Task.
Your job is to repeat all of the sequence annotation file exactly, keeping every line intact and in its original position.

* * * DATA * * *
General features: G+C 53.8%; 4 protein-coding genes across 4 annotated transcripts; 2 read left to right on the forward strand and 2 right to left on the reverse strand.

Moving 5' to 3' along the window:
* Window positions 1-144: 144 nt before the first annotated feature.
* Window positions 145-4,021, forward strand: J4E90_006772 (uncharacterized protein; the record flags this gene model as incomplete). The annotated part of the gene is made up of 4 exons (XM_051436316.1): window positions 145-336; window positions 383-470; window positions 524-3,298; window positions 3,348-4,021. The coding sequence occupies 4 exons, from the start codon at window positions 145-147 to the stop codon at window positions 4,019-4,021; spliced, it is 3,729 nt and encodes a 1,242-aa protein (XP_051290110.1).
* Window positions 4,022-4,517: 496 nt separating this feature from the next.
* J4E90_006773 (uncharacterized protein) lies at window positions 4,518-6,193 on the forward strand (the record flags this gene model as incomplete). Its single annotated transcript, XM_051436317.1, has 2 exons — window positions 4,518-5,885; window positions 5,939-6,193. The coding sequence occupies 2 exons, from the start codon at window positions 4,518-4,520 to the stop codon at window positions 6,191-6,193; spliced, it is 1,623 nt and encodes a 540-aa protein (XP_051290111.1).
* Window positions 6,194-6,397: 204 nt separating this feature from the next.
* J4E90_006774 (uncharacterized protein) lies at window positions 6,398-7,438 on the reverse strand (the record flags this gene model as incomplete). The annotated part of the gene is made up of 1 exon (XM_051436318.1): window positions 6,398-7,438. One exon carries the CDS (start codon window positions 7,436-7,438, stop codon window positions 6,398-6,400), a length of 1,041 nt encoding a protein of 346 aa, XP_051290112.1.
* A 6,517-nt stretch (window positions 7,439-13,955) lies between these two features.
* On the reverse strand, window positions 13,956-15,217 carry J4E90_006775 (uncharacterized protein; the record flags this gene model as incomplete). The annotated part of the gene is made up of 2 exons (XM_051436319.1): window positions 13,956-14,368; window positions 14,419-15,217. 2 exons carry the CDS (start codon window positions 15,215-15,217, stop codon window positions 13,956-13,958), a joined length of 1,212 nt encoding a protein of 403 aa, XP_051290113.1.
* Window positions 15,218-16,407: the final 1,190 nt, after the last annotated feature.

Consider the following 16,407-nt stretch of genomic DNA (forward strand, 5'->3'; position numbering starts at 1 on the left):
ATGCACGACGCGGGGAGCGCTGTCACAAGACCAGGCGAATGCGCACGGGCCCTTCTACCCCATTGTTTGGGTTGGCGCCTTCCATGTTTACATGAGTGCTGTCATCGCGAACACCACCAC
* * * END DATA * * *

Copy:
General features: G+C 53.8%; 4 protein-coding genes across 4 annotated transcripts; 2 read left to right on the forward strand and 2 right to left on the reverse strand.

Moving 5' to 3' along the window:
* Window positions 1-144: 144 nt before the first annotated feature.
* Window positions 145-4,021, forward strand: J4E90_006772 (uncharacterized protein; the record flags this gene model as incomplete). The annotated part of the gene is made up of 4 exons (XM_051436316.1): window positions 145-336; window positions 383-470; window positions 524-3,298; window positions 3,348-4,021. The coding sequence occupies 4 exons, from the start codon at window positions 145-147 to the stop codon at window positions 4,019-4,021; spliced, it is 3,729 nt and encodes a 1,242-aa protein (XP_051290110.1).
* Window positions 4,022-4,517: 496 nt separating this feature from the next.
* J4E90_006773 (uncharacterized protein) lies at window positions 4,518-6,193 on the forward strand (the record flags this gene model as incomplete). Its single annotated transcript, XM_051436317.1, has 2 exons — window positions 4,518-5,885; window positions 5,939-6,193. The coding sequence occupies 2 exons, from the start codon at window positions 4,518-4,520 to the stop codon at window positions 6,191-6,193; spliced, it is 1,623 nt and encodes a 540-aa protein (XP_051290111.1).
* Window positions 6,194-6,397: 204 nt separating this feature from the next.
* J4E90_006774 (uncharacterized protein) lies at window positions 6,398-7,438 on the reverse strand (the record flags this gene model as incomplete). The annotated part of the gene is made up of 1 exon (XM_051436318.1): window positions 6,398-7,438. One exon carries the CDS (start codon window positions 7,436-7,438, stop codon window positions 6,398-6,400), a length of 1,041 nt encoding a protein of 346 aa, XP_051290112.1.
* A 6,517-nt stretch (window positions 7,439-13,955) lies between these two features.
* On the reverse strand, window positions 13,956-15,217 carry J4E90_006775 (uncharacterized protein; the record flags this gene model as incomplete). The annotated part of the gene is made up of 2 exons (XM_051436319.1): window positions 13,956-14,368; window positions 14,419-15,217. 2 exons carry the CDS (start codon window positions 15,215-15,217, stop codon window positions 13,956-13,958), a joined length of 1,212 nt encoding a protein of 403 aa, XP_051290113.1.
* Window positions 15,218-16,407: the final 1,190 nt, after the last annotated feature.

Consider the following 16,407-nt stretch of genomic DNA (forward strand, 5'->3'; position numbering starts at 1 on the left):
ATGCACGACGCGGGGAGCGCTGTCACAAGACCAGGCGAATGCGCACGGGCCCTTCTACCCCATTGTTTGGGTTGGCGCCTTCCATGTTTACATGAGTGCTGTCATCGCGAACACCACCAC